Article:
Asteroids and Meteorites and the Birth of Rocky Planets, Take 2
About 4.6 billion years ago....
Cooling and condensation of the nebula to form chondrules. These are incorporated into rocks across the solar system. Some of these rocks are preserved today in the asteroid belt and some are delivered to Earth as the carbonaceous chondrites - samples of the nebula! We date these rocks at 4.6 billion years.
(In the inner solar system, temperatures were high enough to allow rocks and metals to condense. In the outer solar system ices also condensed.)
The rocks of the solar system are dominated by silicate minerals containing SiO2 in the mineral structure. The metals of the solar system are dominated by Fe.
The rocks of the infant solar system continued to accrete into larger bodies. As bodies grow larger, they undergo heating from a variety of sources.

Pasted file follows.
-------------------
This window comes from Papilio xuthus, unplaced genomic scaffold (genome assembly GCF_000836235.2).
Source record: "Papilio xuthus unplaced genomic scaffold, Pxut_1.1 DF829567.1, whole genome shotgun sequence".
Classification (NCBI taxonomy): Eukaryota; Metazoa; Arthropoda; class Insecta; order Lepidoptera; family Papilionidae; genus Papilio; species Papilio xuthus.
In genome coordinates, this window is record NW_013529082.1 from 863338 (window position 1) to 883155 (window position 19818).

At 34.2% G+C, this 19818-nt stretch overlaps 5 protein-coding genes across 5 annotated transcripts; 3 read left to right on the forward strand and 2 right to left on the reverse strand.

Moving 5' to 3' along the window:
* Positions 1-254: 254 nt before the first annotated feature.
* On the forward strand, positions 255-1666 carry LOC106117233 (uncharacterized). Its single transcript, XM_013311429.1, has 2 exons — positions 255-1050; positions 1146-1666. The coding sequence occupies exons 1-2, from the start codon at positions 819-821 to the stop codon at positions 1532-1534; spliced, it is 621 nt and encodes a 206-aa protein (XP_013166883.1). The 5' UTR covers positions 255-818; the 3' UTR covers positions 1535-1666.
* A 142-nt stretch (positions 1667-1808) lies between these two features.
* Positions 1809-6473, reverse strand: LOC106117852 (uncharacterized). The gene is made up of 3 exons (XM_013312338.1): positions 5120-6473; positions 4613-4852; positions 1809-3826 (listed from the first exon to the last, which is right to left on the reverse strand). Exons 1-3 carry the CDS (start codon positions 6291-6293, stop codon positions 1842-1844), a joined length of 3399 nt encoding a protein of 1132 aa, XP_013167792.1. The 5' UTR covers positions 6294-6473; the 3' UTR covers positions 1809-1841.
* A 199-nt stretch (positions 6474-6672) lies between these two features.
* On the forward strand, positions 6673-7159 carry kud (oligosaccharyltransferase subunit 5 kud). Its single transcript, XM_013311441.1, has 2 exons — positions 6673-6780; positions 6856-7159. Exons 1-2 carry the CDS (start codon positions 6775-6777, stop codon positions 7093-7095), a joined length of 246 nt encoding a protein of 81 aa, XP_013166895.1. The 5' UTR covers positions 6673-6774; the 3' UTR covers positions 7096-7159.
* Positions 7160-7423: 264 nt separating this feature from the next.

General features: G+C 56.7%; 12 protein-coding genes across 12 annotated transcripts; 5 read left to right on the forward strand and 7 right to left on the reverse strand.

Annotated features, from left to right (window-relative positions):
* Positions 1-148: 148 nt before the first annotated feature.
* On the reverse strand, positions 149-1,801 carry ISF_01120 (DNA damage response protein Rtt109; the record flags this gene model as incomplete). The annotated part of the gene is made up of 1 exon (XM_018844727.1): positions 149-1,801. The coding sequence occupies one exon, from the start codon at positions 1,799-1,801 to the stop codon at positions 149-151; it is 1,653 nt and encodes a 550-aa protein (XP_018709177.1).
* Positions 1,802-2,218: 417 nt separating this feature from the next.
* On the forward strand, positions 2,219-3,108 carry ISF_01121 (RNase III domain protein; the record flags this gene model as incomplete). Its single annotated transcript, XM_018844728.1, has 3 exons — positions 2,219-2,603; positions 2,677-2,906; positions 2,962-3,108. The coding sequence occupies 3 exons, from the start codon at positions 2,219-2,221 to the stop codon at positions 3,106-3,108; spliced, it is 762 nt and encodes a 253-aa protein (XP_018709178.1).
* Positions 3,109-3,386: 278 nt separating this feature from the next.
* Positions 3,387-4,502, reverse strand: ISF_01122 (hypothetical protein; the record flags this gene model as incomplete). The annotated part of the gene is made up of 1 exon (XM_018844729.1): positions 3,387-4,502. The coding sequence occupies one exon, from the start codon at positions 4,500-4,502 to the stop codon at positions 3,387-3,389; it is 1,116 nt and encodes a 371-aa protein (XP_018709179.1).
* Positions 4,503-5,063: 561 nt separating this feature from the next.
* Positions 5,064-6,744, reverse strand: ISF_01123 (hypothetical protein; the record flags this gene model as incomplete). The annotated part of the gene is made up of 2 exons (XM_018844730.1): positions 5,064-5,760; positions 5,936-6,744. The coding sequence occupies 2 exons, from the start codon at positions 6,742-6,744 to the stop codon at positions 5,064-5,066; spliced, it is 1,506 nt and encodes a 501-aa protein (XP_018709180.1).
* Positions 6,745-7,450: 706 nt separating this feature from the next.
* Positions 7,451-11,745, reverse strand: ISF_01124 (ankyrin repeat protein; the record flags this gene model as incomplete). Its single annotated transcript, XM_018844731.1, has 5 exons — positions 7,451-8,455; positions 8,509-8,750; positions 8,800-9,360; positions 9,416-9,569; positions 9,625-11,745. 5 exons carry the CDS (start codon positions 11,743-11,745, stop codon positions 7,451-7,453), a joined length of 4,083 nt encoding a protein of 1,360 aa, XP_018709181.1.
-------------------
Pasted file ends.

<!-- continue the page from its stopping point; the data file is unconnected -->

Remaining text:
Heated bodies can undergo differentiation into a core (dense Fe, Ni), mantle (silicates of moderate density) and crust (silicates of lower density). This happened in the larger bodies of the asteroid belt and in all the planets. Iron and stony-iron meteorites are samples of differentiated asteroids.
The process of accretion continues until the large planets sweep everything up. This is the
ERA OF HEAVY BOMBARDMENT
Just look at the Moon! or Mercury! Rotation of Venus and Uranus.
They are covered with impact craters from this era ~3.8-4.5 billion years ago. After this time most large objects were swept up.
The Earth was also bombarded during this time and its crust was broken and heated. The atmosphere was forming from gases released by volcanoes and impact. Despite all of this there is evidence for life on Earth at 3.8 billion years.
Why isn't the Earth covered with impact craters? (There are some however, here's one in Canada, here's one in Arizona, here's one in Mexico that killed the dinosaurs).
Not all heating sources are active today and the planets are cooling down losing heat (by conduction, convection and radiation) to space.
Smaller rocky planets cool faster than larger rocky planets - explain Io.